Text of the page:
Wednesday, August 01, 2007

We make the price, and everything nice

If you listen to English-language radio in Montreal, you have likely heard that ad for the Desjardins Ford car dealership. Their jingle, sung in English by French-accented singers, states: "We make the price... and everything nice. Des-jar-din Ford!"

The statement always seemed to me a poor translation of something in French. I might accept someone writing "we make the price lower through economies of scale." But on its own, "we make the price" is very odd.

The uninspired rhyme "and everything nice!" sounds like the work of someone at a car dealership who wanted to be home already and didn't feel the need to consider other rhyming options.

Desjardins Ford hasn't limited its abuse of the English language to radio ads. The Gazette recently published three ads from Desjardins Ford with a string of errors. This is the kind of thing that makes the Grammar Vandal angry. Me too.

Ad #1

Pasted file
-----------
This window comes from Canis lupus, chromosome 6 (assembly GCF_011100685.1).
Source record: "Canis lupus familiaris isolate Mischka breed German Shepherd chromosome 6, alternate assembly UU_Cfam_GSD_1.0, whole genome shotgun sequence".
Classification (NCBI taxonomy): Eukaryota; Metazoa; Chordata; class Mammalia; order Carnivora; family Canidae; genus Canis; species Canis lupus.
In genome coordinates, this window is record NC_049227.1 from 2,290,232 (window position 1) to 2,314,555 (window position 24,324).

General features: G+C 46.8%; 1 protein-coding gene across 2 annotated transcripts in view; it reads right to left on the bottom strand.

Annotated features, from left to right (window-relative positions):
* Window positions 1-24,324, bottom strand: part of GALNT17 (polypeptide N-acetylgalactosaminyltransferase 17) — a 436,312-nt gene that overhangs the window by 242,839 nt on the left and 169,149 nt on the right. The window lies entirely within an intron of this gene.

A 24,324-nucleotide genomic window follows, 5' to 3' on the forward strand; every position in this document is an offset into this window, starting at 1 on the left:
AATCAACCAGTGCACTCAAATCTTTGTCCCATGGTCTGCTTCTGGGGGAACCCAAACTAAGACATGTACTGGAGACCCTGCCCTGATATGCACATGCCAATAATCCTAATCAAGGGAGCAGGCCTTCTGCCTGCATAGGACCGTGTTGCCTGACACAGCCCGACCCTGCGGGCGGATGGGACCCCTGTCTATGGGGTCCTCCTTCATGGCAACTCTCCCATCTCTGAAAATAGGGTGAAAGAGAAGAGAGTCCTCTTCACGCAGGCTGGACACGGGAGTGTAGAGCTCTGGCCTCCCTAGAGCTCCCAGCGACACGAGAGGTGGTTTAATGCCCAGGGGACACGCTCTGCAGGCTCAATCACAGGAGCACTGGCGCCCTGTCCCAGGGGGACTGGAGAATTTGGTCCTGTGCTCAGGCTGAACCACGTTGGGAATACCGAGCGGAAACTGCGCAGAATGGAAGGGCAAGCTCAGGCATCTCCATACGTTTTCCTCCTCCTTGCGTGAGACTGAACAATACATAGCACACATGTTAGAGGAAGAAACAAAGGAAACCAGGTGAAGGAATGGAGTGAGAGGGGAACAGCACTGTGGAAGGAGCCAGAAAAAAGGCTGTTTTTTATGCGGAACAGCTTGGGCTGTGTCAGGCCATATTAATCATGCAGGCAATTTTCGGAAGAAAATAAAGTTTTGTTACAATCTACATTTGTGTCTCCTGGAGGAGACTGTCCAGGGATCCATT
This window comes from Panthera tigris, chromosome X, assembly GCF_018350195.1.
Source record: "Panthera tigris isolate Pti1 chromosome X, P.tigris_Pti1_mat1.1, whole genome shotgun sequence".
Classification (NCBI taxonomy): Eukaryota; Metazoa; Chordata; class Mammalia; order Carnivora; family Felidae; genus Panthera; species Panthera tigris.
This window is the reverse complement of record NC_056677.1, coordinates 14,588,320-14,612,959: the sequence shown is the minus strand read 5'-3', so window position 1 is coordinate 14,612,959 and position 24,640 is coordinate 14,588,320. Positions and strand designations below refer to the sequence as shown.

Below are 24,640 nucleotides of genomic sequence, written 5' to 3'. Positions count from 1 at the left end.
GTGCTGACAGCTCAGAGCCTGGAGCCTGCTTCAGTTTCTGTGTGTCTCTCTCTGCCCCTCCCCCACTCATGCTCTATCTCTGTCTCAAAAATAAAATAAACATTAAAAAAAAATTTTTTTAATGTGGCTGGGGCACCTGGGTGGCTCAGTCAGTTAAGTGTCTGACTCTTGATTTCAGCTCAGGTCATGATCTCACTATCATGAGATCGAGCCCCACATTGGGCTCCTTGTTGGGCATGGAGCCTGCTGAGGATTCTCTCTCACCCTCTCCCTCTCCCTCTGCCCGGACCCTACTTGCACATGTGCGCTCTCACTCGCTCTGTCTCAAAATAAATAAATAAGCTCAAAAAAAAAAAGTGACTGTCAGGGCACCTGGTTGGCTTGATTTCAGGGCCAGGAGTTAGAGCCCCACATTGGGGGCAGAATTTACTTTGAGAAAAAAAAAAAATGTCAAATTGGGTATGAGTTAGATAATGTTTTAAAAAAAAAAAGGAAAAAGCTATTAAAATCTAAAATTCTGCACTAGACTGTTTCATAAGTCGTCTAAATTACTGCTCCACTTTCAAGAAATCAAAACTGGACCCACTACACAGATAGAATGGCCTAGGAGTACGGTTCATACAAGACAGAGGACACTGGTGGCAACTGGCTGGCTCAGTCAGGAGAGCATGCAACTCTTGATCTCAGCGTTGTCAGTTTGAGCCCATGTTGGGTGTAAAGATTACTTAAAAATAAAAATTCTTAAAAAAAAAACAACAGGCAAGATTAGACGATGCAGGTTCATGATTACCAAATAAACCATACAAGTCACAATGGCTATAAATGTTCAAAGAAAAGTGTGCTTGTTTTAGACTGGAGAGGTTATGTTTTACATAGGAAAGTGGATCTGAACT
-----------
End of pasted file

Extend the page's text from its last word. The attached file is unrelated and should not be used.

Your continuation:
Like the jingle slogan, the headline on the first ad ("Cause to excitement...") is obviously something poorly translated from French. I'm not crazy about the exclamation marks nor the fact there is a space before them (which, again, is a French thing thrust onto an English ad). Also need to add commas in the dollar amount and bring the dollar sign closer. And there is a typo ("heated lether seats").


Ad #2
Someone must have called the people at Desjardins Ford to help them with the headline. Because the second ad now states "Cause for excitement". Okay, that's better. But the exclamation marks are still there. And "lether" is still misspelled.

Ad #3
One step forward, nine steps back...

Yikes. The headline has changed to "The response to exictement..." Not only is there a typo, but the meaning is the opposite of what they intended. ("Hey, folks, feeling too excited today and need to relax? Drive a Ford! No excitement here!")

Same problem with the spacing before exclamation marks. The good news is they finally added an "a" to "lether." The bad news is they added it to the incorrect spot. Isn't "lethear" the character in Shakespeare who makes jet planes?


Desjardins Ford, please hire a copywriter to write and/or review your ads. I can help. Heck, I'll even make the price.
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